MS: Letter from Robert Burns to Alexander Cunningham, dated Brow-Sea-bathing quarters, 7 July 1796

Robert Burns, Author 
Object Number:


Robert’s health began to fail in spring 1795. He suffered from repeated illnesses as he travelled the Dumfries countryside collecting tax for the Excise. By the end of the year, he was bedridden for weeks.

Although his health rallied briefly in spring 1796 and he returned to work, Burns knew he was in a downward spiral. He began to say his goodbyes to friends and family.

At the beginning of July, Robert travelled to Brow Well on the Solway Firth to bathe daily in the sea waters and drink the well’s 'curative' water. There he wrote to his friend and patron Alexander Cunningham of his ongoing problems.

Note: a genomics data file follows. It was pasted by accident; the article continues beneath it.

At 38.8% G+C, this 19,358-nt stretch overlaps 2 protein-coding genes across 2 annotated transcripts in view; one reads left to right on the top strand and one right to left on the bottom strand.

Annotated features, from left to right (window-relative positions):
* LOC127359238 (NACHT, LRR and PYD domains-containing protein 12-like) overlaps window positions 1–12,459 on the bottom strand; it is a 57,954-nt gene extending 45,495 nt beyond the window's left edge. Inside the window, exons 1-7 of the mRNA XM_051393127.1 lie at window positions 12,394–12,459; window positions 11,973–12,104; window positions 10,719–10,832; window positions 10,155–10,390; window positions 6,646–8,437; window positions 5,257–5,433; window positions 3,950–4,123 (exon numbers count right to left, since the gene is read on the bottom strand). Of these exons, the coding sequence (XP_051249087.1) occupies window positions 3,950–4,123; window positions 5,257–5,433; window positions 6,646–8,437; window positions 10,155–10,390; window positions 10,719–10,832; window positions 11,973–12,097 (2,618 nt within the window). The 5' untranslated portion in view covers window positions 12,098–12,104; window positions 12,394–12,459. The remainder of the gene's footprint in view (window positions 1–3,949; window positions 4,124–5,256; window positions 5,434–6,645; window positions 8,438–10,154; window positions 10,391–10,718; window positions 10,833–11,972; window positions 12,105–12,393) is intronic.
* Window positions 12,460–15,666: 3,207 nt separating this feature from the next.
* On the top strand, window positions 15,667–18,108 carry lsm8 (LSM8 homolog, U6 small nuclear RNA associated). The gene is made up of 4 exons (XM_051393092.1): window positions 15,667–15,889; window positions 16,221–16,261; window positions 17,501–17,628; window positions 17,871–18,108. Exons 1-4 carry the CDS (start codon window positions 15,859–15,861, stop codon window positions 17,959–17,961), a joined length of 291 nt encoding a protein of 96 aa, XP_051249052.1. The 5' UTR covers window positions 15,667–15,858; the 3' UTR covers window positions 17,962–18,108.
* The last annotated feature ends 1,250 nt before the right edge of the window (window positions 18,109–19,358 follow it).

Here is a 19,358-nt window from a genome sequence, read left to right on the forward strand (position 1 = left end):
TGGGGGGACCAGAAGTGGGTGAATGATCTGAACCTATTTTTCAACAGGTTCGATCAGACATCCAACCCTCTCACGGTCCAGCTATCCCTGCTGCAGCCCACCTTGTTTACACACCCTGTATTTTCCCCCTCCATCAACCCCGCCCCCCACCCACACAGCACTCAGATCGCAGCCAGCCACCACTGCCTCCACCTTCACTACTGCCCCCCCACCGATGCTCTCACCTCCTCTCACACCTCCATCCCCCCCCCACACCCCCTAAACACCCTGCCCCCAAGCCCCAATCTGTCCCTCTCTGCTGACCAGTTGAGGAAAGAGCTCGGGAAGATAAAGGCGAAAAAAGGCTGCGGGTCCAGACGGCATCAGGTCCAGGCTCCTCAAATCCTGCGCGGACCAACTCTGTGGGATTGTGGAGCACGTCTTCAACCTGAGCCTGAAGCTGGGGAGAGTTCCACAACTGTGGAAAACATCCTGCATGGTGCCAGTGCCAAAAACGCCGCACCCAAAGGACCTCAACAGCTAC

Robert writes, 'Alas! My friend, I fear the voice of the Bard will soon be heard among you no more', explaining he is suffering from 'excruciating rheumatism.'

He describes himself as 'Pale, emaciated, & so feeble' that 'my spirits fled! fled!', which is perhaps no surprise when he reveals that his medical advisors tell him that this is 'his last and only chance' of a cure.

Burns also explains that as he is on sick leave, the Excise commissioners will only pay him a reduced salary. He begs Cunningham to ask the commissioners to make an exception or else 'I must lay my account with an exit en poet, if I die not of disease I must perish with hunger.'

The letter also contains a transcript of the poem 'Lord Gregory'.

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